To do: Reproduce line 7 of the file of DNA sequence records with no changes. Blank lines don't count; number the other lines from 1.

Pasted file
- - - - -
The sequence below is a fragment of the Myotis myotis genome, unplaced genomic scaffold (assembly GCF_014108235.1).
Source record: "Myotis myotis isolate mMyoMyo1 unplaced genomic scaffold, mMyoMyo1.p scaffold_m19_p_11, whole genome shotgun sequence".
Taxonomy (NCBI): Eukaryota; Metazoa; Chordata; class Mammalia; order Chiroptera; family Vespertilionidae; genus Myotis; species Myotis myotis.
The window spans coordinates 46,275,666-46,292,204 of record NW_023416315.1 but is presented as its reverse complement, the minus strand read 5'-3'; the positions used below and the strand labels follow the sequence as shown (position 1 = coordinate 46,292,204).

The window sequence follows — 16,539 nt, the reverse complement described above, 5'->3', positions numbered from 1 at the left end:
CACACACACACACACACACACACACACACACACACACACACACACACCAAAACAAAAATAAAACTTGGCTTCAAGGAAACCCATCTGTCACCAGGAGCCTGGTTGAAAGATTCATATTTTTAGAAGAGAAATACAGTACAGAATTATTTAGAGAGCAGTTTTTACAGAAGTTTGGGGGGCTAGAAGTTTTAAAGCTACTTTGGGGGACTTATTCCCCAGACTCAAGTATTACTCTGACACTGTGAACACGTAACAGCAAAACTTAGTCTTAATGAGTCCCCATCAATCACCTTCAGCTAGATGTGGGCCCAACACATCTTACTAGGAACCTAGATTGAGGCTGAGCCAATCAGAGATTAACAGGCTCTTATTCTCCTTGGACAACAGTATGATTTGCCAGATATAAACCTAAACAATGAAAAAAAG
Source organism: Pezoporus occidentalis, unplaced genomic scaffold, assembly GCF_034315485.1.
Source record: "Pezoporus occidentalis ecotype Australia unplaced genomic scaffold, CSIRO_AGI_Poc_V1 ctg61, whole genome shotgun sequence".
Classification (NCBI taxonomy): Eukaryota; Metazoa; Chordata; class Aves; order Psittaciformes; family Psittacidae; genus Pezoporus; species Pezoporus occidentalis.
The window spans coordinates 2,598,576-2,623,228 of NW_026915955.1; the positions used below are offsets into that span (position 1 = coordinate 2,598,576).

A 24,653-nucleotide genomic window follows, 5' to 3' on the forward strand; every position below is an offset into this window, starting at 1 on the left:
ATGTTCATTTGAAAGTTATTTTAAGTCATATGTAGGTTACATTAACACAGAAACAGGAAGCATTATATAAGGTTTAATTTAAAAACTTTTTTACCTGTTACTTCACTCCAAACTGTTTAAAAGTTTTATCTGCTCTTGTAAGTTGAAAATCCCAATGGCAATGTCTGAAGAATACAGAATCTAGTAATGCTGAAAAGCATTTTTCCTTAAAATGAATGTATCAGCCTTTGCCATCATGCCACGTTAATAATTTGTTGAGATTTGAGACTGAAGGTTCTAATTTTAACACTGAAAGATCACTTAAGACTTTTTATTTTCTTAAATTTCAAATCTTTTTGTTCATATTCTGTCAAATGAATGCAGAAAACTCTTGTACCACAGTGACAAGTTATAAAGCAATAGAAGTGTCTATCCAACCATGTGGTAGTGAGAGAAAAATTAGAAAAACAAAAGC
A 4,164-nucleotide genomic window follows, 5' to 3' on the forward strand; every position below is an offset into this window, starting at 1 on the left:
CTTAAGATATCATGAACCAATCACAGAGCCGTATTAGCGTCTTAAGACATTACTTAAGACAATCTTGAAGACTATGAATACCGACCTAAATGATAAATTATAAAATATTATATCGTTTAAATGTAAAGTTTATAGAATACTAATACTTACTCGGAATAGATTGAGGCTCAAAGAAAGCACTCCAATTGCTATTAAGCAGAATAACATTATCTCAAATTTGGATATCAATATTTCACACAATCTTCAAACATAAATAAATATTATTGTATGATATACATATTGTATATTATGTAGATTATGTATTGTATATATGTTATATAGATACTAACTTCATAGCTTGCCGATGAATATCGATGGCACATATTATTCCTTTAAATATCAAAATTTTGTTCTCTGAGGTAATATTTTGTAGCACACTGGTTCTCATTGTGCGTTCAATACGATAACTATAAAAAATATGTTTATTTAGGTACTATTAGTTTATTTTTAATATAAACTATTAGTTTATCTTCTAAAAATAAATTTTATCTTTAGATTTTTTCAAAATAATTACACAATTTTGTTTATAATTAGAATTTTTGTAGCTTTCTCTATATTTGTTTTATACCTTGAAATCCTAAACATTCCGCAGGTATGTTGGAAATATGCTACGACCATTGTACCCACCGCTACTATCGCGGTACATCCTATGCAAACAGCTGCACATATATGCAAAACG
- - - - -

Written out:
Source organism: Pezoporus occidentalis, unplaced genomic scaffold, assembly GCF_034315485.1.